Amazon is reportedly working on a smart fridge that tracks what's inside

·Contributing Writer
·2 min read

Amazon is reportedly aiming to bring some of the tech it uses at cashierless Amazon Go stores to your kitchen. According to Insider, the company has been working on a smart fridge that can monitor items and help you order replacements if you're running low on something.

The team behind the Amazon Go systems is said to be heading the charge on the project, which has been in the works for at least two years. The Just Walk Out tech used at Go stores tracks what shoppers put in their carts and automatically charges them when they leave. Members of the Amazon Fresh and Lab126 hardware teams are reportedly involved with the fridge project too.

The fridge would monitor the items inside and keep tabs on your purchasing habits, according to the report. If you run low on something you buy frequently, the fridge would notify you and make it easier to order more from Whole Foods or Amazon Fresh, which could give the company's grocery division a boost. The fridge could offer recipe suggestions too, which may prove useful if you forget about an item that's about to expire.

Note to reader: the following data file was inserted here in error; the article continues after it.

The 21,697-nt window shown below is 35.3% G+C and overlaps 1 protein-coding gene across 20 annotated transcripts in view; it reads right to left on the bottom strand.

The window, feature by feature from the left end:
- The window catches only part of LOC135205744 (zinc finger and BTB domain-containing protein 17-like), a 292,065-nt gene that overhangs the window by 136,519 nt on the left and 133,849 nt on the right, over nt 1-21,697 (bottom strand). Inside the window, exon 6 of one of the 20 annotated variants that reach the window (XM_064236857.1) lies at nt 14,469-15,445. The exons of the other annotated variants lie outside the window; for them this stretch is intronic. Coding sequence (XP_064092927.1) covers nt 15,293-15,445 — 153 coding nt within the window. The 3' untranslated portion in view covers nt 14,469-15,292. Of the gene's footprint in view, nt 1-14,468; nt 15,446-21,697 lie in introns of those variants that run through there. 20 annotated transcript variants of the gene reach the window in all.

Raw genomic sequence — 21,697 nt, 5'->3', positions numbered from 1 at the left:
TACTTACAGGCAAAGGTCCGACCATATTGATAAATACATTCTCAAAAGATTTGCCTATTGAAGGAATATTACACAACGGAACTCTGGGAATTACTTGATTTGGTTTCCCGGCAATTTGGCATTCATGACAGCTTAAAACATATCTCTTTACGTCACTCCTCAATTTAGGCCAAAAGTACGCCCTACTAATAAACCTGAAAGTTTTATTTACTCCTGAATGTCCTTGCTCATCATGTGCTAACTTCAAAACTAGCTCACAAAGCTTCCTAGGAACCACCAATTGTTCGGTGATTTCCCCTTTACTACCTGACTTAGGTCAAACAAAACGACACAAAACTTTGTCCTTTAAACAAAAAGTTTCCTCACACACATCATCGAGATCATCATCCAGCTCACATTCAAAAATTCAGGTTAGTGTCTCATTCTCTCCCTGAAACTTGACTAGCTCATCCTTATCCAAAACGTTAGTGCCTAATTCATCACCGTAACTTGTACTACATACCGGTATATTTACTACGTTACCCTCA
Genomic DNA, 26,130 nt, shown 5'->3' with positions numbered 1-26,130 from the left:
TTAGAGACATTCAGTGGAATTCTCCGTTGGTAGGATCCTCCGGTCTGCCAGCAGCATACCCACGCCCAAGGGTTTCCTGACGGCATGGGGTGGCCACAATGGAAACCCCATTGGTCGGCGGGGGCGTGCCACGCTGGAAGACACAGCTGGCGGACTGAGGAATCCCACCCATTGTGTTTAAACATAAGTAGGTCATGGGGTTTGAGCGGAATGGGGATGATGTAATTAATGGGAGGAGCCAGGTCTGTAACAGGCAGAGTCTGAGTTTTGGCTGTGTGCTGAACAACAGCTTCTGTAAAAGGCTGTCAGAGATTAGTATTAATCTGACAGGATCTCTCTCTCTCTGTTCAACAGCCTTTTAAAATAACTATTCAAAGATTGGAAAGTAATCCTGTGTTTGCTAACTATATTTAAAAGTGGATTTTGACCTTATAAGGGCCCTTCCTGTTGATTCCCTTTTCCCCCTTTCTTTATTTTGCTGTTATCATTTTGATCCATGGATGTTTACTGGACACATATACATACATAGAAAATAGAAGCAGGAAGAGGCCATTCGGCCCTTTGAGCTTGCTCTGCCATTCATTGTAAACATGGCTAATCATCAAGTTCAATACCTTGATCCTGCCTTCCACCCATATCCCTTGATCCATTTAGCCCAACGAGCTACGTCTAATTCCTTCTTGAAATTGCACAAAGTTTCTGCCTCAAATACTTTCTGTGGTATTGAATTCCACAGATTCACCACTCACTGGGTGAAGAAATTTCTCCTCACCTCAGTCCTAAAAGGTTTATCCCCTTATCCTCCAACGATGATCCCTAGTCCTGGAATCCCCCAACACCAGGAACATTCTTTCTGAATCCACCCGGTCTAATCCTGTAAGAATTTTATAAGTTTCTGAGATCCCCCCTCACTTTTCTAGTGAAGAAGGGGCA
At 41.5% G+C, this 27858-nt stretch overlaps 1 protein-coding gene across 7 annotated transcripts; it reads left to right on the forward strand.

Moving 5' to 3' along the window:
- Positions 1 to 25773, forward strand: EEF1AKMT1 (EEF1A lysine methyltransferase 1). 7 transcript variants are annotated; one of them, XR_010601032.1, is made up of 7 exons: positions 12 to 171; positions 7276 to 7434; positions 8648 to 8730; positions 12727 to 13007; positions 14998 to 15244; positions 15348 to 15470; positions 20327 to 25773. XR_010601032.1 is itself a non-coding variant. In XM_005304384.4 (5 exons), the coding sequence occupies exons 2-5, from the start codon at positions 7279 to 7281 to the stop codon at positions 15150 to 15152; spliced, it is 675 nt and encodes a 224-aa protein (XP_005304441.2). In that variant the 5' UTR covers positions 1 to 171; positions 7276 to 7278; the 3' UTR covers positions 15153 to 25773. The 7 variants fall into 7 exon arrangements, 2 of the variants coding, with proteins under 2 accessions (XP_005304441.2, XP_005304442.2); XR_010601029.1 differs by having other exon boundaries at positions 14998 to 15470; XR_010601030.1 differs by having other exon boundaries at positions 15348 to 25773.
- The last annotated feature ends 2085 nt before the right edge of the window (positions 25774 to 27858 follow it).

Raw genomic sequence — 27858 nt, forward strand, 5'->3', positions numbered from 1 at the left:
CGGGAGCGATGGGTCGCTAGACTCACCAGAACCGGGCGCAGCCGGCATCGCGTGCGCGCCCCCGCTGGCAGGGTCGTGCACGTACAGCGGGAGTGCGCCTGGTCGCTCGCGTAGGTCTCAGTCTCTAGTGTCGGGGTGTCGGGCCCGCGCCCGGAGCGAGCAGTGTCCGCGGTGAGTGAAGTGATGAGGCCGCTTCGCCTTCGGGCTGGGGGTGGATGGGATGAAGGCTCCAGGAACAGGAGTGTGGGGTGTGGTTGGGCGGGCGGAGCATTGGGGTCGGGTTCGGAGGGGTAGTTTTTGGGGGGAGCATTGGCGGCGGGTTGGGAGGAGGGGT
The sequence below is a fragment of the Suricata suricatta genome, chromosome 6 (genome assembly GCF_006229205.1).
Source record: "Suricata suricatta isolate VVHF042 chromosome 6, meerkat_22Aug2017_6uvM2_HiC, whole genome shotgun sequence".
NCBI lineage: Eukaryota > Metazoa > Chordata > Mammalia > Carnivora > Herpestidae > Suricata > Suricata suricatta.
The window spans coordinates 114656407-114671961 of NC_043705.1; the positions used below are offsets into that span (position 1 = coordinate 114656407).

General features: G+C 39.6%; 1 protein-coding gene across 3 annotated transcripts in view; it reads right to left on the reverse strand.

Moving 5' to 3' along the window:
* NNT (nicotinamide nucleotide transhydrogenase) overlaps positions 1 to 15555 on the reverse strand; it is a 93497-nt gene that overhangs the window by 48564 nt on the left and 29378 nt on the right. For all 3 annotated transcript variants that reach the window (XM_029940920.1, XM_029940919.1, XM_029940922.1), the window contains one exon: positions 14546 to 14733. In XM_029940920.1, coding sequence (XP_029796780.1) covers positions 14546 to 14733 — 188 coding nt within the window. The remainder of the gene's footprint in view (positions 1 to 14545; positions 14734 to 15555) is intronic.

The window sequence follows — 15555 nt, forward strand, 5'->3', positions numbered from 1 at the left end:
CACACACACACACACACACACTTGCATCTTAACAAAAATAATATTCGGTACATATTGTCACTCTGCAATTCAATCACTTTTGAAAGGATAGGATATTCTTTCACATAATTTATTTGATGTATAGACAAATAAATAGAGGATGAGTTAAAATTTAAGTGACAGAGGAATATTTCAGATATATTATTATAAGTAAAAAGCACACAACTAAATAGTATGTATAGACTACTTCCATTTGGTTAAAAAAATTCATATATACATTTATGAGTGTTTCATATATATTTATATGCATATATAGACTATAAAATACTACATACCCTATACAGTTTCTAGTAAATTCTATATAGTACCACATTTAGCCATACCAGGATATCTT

Amazon wouldn't make the fridges itself, Insider's sources said. It's looking to team up with an appliance manufacturer. There's a possibility that Alexa voice control could be included. That's said to not be a major concern, but given Amazon's propensity for stuffing Alexa into nearly every other type of product, including home robots and its own TVs, it wouldn't be a surprise if the fridge has voice assistant support.

The company has reportedly spent upwards of $50 million per year on the project so far. Even so, there's no guarantee that the fridge will come to market as it's possible Amazon will shelve the plans. If the fridge does come to market, it likely won't come cheap. An Amazon spokesperson told Engadget the company doesn't comment “on rumors or speculation.”

The concept isn't entirely new. In 2016, Samsung revealed a fridge that can help you keep track of what's inside without having to open the door. You can even order groceries using the built-in touchscreen. Amazon's fridge would take the idea a little further, though, since it would flag items that you're about to run out of and help you order more through the company's own grocery ecosystem.

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